With the range of options from vendors also comes a variety of different ways these systems are architected on the back end. Some are policy-based with email platforms, such as Microsoft Outlook: Any file transfer more than 1MB or 2MB can be automatically processed by the MFT, for example, helping to take the strain off of email servers. Others are completely manual or automated processes where users manually select which transfers would be handled by the MFT. Or, automatic processes can be put in place for application-to-application transfers, to machine-to-machine, all done through the MFT.
Customers typically begin looking at MFTs when their email servers begin getting overcrowded, or if they have consistent need for large file transfers. "If an organization sending a 2MB newsletter to 10,000 people, that's pumping a lot of information through your network," says Michael Osterman, an independent researcher in the messaging and collaboration space. Instead, with an MFT, that same organization can upload one copy to an MFT server and send 10,000 much smaller emails that contain a link where users can access the content on the MFT server. All of the sudden the bandwidth consumption of those 10,000 newsletter readers is not happening all at once, but is spread out across a longer period of time, taking strain off the network.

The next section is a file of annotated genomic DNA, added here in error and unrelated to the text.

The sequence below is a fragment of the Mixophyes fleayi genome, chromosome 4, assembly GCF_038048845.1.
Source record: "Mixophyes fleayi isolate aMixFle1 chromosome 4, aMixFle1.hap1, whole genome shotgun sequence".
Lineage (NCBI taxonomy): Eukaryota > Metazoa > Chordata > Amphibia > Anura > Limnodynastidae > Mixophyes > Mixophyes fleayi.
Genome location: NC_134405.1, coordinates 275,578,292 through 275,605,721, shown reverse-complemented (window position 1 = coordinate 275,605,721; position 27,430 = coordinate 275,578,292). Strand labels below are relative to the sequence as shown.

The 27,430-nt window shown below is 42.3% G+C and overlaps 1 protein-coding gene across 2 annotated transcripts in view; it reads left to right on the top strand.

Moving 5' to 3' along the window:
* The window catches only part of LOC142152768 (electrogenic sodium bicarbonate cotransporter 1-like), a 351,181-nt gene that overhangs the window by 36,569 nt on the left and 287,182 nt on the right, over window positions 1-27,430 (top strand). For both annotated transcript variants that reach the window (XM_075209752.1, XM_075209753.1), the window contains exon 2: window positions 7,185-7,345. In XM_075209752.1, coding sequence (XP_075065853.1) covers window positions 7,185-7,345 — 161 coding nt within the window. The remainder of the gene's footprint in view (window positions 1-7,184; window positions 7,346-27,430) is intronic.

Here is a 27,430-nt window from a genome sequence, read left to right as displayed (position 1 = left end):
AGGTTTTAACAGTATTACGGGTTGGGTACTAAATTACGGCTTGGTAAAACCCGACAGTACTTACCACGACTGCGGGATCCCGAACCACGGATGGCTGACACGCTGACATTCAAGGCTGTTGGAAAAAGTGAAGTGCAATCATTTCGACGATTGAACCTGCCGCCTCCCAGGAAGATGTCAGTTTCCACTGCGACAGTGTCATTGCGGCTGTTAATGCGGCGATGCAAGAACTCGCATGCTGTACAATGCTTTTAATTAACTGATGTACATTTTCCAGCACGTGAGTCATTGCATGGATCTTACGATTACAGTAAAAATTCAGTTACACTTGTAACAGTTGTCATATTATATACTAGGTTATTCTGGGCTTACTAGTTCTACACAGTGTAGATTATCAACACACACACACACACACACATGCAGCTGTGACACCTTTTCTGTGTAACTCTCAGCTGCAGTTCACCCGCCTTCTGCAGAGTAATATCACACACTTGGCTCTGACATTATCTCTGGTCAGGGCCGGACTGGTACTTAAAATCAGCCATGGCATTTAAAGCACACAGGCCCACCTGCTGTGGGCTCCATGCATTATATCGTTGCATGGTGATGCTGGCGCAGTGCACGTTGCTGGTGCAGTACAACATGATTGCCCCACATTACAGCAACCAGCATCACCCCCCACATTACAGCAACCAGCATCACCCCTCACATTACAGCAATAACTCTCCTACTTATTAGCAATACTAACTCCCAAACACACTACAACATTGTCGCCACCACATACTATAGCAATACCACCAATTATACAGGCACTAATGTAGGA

Yates, the Forrester researcher, says IT shops have a variety of tools at their disposal, including MFT, traditional email and next-generation collaboration tools, like Salesforce's Chatter, Jive or Microsoft's Yammer. The key, he says, is for CIOs to study what users are already doing, and then either try to create policies for managing that, or give workers an alternative. "It's the CIO's job to put the right solution in place," Yates says. "It's about finding the right infrastructure to all workers to be the mobile and connected users they need to be."